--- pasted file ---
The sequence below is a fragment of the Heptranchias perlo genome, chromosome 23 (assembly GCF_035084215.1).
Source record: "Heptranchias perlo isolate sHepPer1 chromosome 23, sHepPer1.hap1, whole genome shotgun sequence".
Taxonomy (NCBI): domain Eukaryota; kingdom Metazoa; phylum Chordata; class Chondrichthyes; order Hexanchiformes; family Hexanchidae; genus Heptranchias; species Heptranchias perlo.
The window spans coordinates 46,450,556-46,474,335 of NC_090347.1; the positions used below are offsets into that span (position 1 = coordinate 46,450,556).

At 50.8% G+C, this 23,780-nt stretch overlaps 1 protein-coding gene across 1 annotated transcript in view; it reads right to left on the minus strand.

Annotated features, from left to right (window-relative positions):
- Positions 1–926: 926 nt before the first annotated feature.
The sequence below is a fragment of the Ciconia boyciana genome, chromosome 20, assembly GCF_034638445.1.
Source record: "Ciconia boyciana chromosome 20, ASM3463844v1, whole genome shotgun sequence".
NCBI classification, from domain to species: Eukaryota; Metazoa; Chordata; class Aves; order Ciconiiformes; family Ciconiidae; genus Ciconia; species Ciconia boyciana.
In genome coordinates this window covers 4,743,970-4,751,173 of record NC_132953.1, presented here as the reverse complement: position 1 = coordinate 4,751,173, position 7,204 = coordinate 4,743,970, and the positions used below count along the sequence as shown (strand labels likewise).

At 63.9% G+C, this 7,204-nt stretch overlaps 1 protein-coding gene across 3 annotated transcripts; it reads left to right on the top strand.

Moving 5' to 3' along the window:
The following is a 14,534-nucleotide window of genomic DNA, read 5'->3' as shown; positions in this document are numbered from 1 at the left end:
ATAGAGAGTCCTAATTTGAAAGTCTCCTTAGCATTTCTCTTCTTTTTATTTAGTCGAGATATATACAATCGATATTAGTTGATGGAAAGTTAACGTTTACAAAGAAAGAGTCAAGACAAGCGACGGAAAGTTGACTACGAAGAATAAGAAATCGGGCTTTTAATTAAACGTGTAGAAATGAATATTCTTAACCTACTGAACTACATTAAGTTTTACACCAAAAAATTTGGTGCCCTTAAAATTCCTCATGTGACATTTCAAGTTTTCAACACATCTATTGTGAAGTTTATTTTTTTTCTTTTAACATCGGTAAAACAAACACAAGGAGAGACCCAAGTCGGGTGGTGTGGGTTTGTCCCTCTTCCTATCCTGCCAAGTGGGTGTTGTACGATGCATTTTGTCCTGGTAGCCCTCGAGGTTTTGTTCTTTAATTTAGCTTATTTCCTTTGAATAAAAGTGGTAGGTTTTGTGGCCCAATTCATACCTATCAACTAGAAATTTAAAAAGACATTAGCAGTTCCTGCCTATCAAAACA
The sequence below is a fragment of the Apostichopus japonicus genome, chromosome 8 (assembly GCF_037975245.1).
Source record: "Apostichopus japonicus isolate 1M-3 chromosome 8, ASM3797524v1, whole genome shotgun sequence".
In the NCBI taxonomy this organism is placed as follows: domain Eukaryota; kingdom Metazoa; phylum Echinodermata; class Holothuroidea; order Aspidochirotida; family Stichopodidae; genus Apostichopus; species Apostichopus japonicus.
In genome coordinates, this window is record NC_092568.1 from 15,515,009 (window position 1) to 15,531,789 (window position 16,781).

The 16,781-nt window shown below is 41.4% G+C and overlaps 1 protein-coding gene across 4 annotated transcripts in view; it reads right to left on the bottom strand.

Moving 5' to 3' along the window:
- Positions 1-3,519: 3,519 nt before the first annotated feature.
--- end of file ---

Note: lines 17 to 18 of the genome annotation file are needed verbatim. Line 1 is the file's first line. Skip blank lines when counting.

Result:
Source record: "Apostichopus japonicus isolate 1M-3 chromosome 8, ASM3797524v1, whole genome shotgun sequence".
In the NCBI taxonomy this organism is placed as follows: domain Eukaryota; kingdom Metazoa; phylum Echinodermata; class Holothuroidea; order Aspidochirotida; family Stichopodidae; genus Apostichopus; species Apostichopus japonicus.